After the Boston Celtics stomped out his Cleveland Cavaliers to open the 2018 Eastern Conference finals on Sunday, LeBron James kept it cool, insisting he had “zero level of concern at this stage” with his team down a game in the best-of-seven set. He might not deign to admit it, but facing an 0-2 deficit after the Cavs got thoroughly outplayed down the stretch of a game in which he’d put up the third 40-point triple-double of his career? That probably ought to concern him just a smidge.
Coming off a disappointing start to the series, Brad Stevens’ Celtics expected to get a monster effort from James in Game 2. He obliged, scoring a game-high 42 points on 16-for-29 shooting with 12 assists, 10 rebounds and a block in 42 minutes of play …
… and it barely made a lick of difference.
Boston choked out the Cavs in the second half, limiting the three-time-defending Eastern Conference champs to 39 points on 39 shots after halftime before pulling away in the closing minutes for a 107-94 win. The Celtics have successfully defended home court, drawing within two wins of the NBA Finals and giving LeBron, coach Tyronn Lue and the rest of a disheveled-looking Cavs team an awful lot to think about in the extended three-day layoff before the series resumes in Cleveland with Game 3 on Saturday.
The last Eastern team to put LeBron in an 0-2 hole? They wore green, too. And they won it all.
Jaylen Brown continued his strong postseason, routinely attacking off the bounce when guarded by James and in the post when guarded by the likes of Kyle Korver on his way to a team-high 23 points on 9-for-18 shooting, seven rebounds, three assists and a steal in 35 minutes. He led six Celtics in double figures, all of whom made their presence felt at opportune times.
Jayson Tatum (11 points, three rebounds, two assists) and Marcus Morris (12 points, five rebounds, three assists) each hit big shots in the second quarter to help keep Boston within striking distance when the Cavs made an early push. Point guard Terry Rozier poured in 14 of his 18 points in a third quarter that saw Boston blow the game open, outscoring Cleveland 32-16 over the final 9:15 of the frame to seize control.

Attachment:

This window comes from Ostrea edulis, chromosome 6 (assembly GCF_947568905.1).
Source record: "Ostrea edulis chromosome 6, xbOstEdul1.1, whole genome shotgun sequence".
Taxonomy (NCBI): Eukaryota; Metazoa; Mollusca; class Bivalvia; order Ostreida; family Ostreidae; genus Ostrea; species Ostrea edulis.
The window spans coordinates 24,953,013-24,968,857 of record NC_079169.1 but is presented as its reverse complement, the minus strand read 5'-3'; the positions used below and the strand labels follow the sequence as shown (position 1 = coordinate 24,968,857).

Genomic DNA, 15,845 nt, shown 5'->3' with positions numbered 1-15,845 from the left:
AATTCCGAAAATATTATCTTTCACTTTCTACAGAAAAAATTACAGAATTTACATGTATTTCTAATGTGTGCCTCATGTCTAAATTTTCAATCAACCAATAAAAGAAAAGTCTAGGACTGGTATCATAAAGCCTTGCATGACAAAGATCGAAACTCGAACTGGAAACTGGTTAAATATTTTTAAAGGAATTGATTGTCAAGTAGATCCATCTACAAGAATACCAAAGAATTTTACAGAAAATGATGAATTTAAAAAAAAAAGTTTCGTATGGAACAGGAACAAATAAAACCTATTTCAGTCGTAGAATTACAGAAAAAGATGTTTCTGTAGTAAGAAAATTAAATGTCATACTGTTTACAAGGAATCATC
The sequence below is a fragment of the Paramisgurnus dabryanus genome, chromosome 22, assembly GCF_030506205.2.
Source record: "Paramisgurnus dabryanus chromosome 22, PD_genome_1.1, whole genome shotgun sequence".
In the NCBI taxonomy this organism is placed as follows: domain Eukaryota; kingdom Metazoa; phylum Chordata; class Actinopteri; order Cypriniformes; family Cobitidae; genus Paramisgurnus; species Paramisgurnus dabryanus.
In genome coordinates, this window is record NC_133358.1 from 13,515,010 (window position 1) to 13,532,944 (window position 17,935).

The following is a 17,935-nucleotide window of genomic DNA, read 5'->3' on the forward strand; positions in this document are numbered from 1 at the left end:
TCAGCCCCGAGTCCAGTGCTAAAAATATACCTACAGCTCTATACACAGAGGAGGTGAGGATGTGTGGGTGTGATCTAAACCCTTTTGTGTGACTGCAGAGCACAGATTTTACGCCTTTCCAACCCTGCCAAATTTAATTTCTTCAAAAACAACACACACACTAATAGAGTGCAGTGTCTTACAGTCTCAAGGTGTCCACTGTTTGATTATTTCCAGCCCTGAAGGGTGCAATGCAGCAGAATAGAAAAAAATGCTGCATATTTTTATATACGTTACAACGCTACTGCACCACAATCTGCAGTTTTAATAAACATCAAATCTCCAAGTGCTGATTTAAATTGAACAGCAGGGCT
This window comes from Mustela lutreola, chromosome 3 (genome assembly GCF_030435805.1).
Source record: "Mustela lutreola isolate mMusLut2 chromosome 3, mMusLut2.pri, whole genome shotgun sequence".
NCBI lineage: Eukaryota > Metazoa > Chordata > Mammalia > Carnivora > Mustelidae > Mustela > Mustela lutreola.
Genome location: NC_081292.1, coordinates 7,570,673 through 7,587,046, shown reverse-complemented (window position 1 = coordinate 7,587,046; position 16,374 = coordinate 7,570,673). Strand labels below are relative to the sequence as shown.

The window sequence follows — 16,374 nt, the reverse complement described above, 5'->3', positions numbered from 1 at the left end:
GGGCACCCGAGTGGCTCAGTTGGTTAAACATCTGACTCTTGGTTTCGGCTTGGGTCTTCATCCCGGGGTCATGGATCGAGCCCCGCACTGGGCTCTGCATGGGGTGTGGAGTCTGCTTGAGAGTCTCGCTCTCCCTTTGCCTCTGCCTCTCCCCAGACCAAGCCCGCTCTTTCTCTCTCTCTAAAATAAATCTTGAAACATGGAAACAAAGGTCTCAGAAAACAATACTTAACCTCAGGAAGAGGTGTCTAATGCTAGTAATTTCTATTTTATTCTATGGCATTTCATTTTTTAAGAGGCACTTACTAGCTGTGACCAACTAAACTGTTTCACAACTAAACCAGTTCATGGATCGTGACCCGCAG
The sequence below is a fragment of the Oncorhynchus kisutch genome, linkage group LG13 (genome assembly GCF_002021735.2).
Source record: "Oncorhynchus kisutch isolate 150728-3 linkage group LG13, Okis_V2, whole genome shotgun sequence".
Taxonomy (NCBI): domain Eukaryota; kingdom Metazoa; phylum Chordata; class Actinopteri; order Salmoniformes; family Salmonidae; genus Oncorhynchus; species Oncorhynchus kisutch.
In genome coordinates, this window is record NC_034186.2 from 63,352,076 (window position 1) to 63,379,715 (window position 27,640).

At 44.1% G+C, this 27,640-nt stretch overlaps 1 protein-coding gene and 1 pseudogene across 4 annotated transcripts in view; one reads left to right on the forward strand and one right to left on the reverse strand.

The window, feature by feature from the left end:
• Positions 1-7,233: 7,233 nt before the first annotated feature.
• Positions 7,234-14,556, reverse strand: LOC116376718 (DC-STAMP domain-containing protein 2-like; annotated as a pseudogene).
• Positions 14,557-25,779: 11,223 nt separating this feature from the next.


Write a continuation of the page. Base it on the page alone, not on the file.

After a slow start, Al Horford took the game over late, finishing with 15 points, 10 rebounds, four assists, two steals and two blocks in 38 minutes; he scored or assisted on 10 of Boston’s last 12 points. And with or without a working jumper, Marcus Smart continued to disrupt Cavs possessions and earn Boston new ones on his way to 11 points, nine assists, five rebounds and four steals in 31 minutes of turnover-free basketball during which the Celtics outscored visiting Cleveland by a whopping 21 points — the highest plus-minus mark of the game, and one befitting the massive impact he makes with his defensive talent and unbridled tenacity.
Kevin Love did his level best to offer James support, scoring 22 points on 9-for-18 shooting with 15 rebounds and a pair of assists in 35 minutes. Ditto for Korver, who scored 11 points in the second quarter to help the Cavs withstand a brief breather for James early in a period during which the Cavs would briefly lead by as many as 11. But once again, Cleveland’s complementary pieces got outproduced and flat-out outworked by their Boston counterparts.
Rodney Hood gave Cleveland next to nothing in his 11 minutes off the bench. Jeff Green was worse than that, leveling his six points with five turnovers and shoddy defense on his way to a -17 in 28 minutes that felt exactly the way it looks in print. J.R. Smith had them both beat, missing all seven of his shots from the field, and routinely getting his lackadaisical defense roasted by Brown and Rozier.
Smith put a bow on it all late in the fourth, delivering a dirty two-hand shove to the back of an airborne Horford as he elevated for a lob in the lane, sending the All-Star center to the deck in a heap and earning himself a flagrant foul-1 that, frankly, probably should’ve been a mandatory-ejection-triggering flagrant-2: